Every year my day job employer gets the entire company together at a hotel for a weekend for an event called the “Annual Business Meeting”.
We typically have a small “meet and greet” with drink tickets and food that Friday, spend Saturday morning attending various presentations and breakout sessions, and then wrap up with a reception and – for lack of a better word – party on Saturday evening.
That event was this weekend, and I’m currently nursing a pretty rad hangover today from all the booze and food consumed over the course of the event.
I kicked things off with a couple of beers on a Bumble date between the breakout sessions and the reception yesterday, then proceeded to rock and roll for the rest of the day and night.
There were beers during the reception, plenty of wine and cake at dinner, beers during the party, beers and bacon cheese fries (my “go to” drunk food) downtown after the party, and then more beers and food back at the hotel at an after-party.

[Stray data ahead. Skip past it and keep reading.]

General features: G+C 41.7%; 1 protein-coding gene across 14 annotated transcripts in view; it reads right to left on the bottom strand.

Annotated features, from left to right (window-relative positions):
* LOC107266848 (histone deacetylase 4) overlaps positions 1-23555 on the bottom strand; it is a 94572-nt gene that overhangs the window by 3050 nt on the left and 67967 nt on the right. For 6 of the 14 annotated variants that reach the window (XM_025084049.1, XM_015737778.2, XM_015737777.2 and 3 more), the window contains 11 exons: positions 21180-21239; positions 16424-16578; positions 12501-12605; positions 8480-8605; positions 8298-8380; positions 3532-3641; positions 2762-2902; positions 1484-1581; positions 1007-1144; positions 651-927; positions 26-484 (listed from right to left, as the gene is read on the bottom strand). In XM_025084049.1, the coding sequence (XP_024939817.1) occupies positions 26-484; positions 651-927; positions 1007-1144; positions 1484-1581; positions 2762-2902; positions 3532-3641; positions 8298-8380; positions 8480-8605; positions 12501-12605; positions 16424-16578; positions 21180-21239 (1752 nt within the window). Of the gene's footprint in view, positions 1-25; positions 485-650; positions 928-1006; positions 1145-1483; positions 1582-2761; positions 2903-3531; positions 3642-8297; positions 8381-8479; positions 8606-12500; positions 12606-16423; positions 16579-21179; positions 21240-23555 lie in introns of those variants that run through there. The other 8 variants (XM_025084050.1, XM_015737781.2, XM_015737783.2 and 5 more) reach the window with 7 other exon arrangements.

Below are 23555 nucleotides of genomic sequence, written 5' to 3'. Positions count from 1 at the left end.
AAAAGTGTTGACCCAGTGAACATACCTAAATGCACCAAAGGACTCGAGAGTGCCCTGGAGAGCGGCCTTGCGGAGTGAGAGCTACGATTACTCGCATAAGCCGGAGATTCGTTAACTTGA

In a nutshell, there was tons of beer, tons of food, a fair amount of dancing, a bit of karaoke, and just bout zero self-restraint.
By the end of the roughly 12 hours of excessive consumption in all meanings of the word, one might say I’d been a bit “over-served”.
I ended getting in bed back at my apartment around 3:30 am – roughly an hour before my normal wake up time – and did not regain consciousness until 11:50 am.
I’m actually pretty pleased I made it to the bed, as I often settle for the floor on nights like the one described.
Today, I’m paying dearly for all of this fun – headache, bloating, fatigue, and generally feeling like trash – and am reminded why I tend to limit this kind of thing to once or twice a year.
Below I’ll share with you four steps I take on days like this to help make the process of recovery a bit more manageable, and that you might consider if/when you find yourself in similar situations.